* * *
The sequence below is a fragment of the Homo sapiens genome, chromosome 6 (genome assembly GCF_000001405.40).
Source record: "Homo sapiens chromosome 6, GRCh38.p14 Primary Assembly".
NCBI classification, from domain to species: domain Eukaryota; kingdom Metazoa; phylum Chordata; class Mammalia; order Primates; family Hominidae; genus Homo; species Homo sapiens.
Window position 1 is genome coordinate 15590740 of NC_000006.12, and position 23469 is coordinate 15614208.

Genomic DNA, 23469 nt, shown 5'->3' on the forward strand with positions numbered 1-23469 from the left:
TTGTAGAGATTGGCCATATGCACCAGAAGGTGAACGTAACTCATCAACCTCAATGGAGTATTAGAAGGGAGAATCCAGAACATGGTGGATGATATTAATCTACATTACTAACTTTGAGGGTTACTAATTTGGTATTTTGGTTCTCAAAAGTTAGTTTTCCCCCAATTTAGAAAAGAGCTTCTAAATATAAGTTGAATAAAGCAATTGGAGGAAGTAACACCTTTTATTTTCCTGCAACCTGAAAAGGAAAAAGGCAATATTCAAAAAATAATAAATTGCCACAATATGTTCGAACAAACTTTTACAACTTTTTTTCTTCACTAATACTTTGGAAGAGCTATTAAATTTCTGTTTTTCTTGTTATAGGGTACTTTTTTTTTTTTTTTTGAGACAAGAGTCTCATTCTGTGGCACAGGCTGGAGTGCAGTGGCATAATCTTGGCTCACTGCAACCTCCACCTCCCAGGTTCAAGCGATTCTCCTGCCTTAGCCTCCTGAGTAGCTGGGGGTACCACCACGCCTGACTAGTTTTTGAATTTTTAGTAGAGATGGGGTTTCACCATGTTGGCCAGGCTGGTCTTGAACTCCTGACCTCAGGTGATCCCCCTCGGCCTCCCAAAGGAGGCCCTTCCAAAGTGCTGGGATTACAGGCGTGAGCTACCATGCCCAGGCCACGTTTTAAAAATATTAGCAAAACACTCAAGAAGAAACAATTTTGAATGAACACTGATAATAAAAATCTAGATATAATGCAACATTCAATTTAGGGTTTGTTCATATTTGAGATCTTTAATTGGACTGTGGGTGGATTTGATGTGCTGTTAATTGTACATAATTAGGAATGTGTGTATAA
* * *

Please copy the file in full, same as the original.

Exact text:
The sequence below is a fragment of the Homo sapiens genome, chromosome 6 (genome assembly GCF_000001405.40).
Source record: "Homo sapiens chromosome 6, GRCh38.p14 Primary Assembly".
NCBI classification, from domain to species: domain Eukaryota; kingdom Metazoa; phylum Chordata; class Mammalia; order Primates; family Hominidae; genus Homo; species Homo sapiens.
Window position 1 is genome coordinate 15590740 of NC_000006.12, and position 23469 is coordinate 15614208.

Genomic DNA, 23469 nt, shown 5'->3' on the forward strand with positions numbered 1-23469 from the left:
TTGTAGAGATTGGCCATATGCACCAGAAGGTGAACGTAACTCATCAACCTCAATGGAGTATTAGAAGGGAGAATCCAGAACATGGTGGATGATATTAATCTACATTACTAACTTTGAGGGTTACTAATTTGGTATTTTGGTTCTCAAAAGTTAGTTTTCCCCCAATTTAGAAAAGAGCTTCTAAATATAAGTTGAATAAAGCAATTGGAGGAAGTAACACCTTTTATTTTCCTGCAACCTGAAAAGGAAAAAGGCAATATTCAAAAAATAATAAATTGCCACAATATGTTCGAACAAACTTTTACAACTTTTTTTCTTCACTAATACTTTGGAAGAGCTATTAAATTTCTGTTTTTCTTGTTATAGGGTACTTTTTTTTTTTTTTTTGAGACAAGAGTCTCATTCTGTGGCACAGGCTGGAGTGCAGTGGCATAATCTTGGCTCACTGCAACCTCCACCTCCCAGGTTCAAGCGATTCTCCTGCCTTAGCCTCCTGAGTAGCTGGGGGTACCACCACGCCTGACTAGTTTTTGAATTTTTAGTAGAGATGGGGTTTCACCATGTTGGCCAGGCTGGTCTTGAACTCCTGACCTCAGGTGATCCCCCTCGGCCTCCCAAAGGAGGCCCTTCCAAAGTGCTGGGATTACAGGCGTGAGCTACCATGCCCAGGCCACGTTTTAAAAATATTAGCAAAACACTCAAGAAGAAACAATTTTGAATGAACACTGATAATAAAAATCTAGATATAATGCAACATTCAATTTAGGGTTTGTTCATATTTGAGATCTTTAATTGGACTGTGGGTGGATTTGATGTGCTGTTAATTGTACATAATTAGGAATGTGTGTATAA